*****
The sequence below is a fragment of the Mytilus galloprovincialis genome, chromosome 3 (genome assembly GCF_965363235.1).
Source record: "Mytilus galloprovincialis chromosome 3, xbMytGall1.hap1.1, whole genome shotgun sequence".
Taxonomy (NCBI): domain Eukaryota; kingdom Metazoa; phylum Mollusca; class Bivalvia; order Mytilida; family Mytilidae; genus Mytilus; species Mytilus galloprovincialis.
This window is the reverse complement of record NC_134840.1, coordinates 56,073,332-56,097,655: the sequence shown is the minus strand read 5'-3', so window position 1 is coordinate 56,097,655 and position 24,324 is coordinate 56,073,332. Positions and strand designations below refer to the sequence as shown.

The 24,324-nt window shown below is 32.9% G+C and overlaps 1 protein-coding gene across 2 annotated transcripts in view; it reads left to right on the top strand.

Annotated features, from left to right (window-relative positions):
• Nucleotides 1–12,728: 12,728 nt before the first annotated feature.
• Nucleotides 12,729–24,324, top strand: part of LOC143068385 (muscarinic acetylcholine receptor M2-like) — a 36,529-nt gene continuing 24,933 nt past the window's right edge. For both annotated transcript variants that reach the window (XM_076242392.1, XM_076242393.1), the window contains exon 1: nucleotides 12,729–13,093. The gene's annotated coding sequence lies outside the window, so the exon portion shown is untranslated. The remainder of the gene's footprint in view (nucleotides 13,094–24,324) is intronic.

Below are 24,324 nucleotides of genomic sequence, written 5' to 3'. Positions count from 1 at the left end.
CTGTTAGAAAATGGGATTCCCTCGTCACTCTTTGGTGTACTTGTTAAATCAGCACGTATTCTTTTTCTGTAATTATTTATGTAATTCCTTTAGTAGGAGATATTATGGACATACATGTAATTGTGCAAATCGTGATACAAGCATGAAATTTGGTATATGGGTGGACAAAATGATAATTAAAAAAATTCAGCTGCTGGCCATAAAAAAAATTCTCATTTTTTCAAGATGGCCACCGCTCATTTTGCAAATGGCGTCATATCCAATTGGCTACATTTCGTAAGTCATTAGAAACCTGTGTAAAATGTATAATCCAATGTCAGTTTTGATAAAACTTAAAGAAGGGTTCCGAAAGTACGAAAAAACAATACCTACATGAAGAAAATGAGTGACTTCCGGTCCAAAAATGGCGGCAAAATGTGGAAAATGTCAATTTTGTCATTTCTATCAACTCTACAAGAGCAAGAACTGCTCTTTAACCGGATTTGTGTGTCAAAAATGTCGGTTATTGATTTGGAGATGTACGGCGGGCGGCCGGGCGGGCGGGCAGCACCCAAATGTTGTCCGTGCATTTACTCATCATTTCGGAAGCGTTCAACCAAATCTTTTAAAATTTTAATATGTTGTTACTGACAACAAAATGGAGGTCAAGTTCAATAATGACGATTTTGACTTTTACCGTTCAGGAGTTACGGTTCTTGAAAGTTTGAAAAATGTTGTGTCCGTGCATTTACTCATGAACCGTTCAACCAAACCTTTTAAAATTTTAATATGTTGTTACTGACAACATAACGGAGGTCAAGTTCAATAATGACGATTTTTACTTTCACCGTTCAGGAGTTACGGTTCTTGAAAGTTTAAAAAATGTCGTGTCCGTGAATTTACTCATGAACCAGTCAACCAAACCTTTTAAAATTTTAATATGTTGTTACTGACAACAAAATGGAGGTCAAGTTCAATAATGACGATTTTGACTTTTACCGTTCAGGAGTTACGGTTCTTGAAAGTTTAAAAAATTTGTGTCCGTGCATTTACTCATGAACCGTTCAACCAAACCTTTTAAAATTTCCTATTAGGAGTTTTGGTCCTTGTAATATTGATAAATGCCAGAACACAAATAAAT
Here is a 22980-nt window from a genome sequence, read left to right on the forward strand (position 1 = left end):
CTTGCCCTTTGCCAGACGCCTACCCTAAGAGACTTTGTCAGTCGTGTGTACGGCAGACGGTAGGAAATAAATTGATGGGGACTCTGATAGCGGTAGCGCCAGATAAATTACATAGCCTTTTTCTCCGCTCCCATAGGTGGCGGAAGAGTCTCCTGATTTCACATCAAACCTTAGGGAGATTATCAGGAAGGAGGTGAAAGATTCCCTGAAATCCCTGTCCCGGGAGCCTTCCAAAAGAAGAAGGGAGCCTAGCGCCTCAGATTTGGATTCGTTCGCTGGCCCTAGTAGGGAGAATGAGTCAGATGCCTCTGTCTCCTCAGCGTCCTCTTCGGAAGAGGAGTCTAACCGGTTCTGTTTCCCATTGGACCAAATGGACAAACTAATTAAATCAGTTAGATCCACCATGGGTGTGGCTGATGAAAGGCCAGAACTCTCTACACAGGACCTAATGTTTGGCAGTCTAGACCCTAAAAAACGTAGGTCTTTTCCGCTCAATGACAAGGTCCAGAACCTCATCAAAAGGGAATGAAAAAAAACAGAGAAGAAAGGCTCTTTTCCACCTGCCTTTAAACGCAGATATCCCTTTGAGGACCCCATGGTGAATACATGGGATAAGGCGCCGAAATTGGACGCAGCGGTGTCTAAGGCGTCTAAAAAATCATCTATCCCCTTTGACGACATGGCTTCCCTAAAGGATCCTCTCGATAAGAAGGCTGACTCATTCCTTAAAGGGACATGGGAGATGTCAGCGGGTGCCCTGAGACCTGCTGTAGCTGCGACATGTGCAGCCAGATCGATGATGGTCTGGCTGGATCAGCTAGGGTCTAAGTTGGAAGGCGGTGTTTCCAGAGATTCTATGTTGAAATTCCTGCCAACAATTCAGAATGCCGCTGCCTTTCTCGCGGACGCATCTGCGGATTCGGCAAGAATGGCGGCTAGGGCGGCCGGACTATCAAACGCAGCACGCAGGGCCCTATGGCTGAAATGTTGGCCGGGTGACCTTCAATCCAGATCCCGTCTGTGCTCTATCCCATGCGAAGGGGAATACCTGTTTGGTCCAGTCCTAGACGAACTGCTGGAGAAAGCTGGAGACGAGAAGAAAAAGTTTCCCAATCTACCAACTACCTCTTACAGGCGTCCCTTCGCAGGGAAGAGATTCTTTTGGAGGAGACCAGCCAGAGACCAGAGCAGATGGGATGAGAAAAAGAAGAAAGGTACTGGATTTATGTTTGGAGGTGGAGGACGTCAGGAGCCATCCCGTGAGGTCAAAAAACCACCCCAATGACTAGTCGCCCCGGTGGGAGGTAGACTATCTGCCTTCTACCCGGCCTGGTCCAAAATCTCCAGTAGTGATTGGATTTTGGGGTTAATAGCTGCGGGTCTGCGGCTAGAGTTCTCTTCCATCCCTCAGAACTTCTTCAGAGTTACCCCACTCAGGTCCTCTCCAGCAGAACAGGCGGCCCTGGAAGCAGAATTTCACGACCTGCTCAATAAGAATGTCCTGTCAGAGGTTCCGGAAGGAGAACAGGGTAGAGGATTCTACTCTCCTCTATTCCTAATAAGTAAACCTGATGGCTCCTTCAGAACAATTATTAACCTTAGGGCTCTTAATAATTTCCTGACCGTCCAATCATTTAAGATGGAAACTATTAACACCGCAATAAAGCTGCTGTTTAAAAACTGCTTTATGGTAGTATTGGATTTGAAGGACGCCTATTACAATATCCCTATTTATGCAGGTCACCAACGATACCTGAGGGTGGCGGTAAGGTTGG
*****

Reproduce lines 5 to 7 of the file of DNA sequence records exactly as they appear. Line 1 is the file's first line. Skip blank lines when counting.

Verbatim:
The 24,324-nt window shown below is 32.9% G+C and overlaps 1 protein-coding gene across 2 annotated transcripts in view; it reads left to right on the top strand.

Annotated features, from left to right (window-relative positions):
• Nucleotides 1–12,728: 12,728 nt before the first annotated feature.